IT professionals who have participated in courses using MOC are impressed with the material.
“The course was very good – it gave me a solid overview of Windows 2000 and how to install the product,”
said Denise Lawson, IT manager at The Datum Group Inc.
“We are always looking for technology that will keep us one step ahead of our competition.”

An IT professional typically selects a track of courses to take from a Microsoft CTEC; classes are combined to align with his or her career path. For example, if the goal is to broaden one’s skill set from being a support professional to being one who will plan or design a networking services infrastructure, then that IT professional should consider taking course 1560 with course 1562. If the IT professional is responsible for the security of a network, the recommended path is course 1560 followed by course 2150. More information about which tracks work together to get the most out of Windows 2000 can be found at .

MOC for IT Professionals New to Windows 2000

The Microsoft Windows 2000 MOC courses listed below are designed for IT professionals who are either new to the IT industry or currently supporting a different network operating system:

“Microsoft Windows 2000 First Look”

“Microsoft Windows 2000 Network and Operating System Essentials”

“Implementing Microsoft Windows 2000 Professional and Server”

“Implementing a Microsoft Windows 2000 Network Infrastructure”

“Implementing and Administering Microsoft Windows 2000 Directory Services”

MOC for Current Windows IT Professionals and Enterprise Architects

The following courses are designed for current Windows NT® 4.0 IT professionals and enterprise architects. Course 1560 will update the current Windows NT 4.0 IT professional’s skills to Windows 2000. The additional four courses are designed for the Windows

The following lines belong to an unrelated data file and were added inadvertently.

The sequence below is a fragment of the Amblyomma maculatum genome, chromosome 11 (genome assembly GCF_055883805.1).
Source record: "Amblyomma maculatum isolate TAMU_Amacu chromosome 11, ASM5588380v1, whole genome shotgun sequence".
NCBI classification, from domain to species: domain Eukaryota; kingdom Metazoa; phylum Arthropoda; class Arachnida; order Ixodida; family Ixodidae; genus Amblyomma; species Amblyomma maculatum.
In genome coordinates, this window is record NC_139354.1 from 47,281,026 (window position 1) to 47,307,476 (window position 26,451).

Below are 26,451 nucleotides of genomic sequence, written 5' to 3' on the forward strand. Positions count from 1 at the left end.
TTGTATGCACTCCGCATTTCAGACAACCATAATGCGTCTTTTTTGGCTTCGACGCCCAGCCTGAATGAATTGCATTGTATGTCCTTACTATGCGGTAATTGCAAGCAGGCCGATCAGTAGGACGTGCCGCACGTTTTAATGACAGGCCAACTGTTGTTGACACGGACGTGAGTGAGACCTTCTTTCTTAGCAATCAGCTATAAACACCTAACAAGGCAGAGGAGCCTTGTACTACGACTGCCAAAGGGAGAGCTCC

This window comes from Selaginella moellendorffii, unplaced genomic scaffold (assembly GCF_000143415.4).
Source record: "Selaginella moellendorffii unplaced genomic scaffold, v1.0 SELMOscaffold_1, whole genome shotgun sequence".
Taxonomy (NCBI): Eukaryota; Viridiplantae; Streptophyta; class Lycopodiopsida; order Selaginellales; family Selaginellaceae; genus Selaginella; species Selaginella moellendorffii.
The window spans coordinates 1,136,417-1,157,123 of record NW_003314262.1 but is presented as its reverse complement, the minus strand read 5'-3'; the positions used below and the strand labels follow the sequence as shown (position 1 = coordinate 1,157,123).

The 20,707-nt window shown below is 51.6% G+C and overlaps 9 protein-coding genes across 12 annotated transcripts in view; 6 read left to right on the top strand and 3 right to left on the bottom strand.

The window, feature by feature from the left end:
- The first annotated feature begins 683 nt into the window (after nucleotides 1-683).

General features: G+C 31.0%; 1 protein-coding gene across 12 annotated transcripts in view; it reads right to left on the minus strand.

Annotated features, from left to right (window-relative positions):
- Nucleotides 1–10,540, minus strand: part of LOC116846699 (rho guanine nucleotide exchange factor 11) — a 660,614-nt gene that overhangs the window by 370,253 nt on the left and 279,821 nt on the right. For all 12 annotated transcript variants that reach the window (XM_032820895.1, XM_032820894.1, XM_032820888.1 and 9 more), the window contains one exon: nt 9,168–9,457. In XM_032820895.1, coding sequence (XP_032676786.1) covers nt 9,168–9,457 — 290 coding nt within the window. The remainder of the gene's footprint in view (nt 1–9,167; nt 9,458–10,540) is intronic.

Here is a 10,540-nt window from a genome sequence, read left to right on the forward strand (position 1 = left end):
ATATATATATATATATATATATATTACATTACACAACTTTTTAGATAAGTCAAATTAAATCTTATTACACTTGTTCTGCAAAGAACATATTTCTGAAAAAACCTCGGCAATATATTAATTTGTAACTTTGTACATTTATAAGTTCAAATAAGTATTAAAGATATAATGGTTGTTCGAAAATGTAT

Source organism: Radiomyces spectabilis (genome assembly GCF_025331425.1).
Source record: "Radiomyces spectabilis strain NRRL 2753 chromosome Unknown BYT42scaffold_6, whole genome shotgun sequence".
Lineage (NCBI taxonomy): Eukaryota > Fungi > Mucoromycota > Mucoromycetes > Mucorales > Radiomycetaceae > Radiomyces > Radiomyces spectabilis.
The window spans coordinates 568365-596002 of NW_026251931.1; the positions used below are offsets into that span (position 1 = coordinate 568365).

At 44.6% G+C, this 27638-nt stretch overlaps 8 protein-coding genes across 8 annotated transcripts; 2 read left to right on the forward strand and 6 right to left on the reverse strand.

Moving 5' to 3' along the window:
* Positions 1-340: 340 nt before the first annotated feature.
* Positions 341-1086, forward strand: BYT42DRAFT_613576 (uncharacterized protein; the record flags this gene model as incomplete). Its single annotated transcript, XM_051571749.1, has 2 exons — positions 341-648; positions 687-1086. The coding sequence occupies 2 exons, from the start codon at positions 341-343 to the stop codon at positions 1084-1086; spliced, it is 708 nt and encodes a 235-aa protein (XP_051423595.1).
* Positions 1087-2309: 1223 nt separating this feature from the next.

NT 4.0 IT professional who wants to grow into a new career as an architect responsible for planning and designing a network infrastructure, including directory services, networking services and security.

“Updating Support Skills From Microsoft Windows NT 4.0 to Microsoft Windows 2000”

“Designing a Microsoft Windows 2000 Directory Services Infrastructure”

“Designing a Microsoft Windows 2000 Networking Services Infrastructure”

“Designing a Microsoft Windows 2000 Migration Strategy”

“Designing a Secure Microsoft Windows 2000-Based Network”

Microsoft Official Curriculum is available either online or via instructor-led courses at Microsoft CTECs. More information on MOC is available on the Microsoft Training and Certification Web site at .

Founded in 1975, Microsoft (Nasdaq
) is the worldwide leader in software for personal and business computing. The company offers a wide range of products and services designed to empower people through great software – any time, any place and on any device.

Microsoft, Windows, Active Directory and Windows NT are either registered trademarks or trademarks of Microsoft Corp. in the United States and/or other countries.

The names of actual companies and products mentioned herein may be the trademarks of their respective owners.

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Visit the Windows Web site at .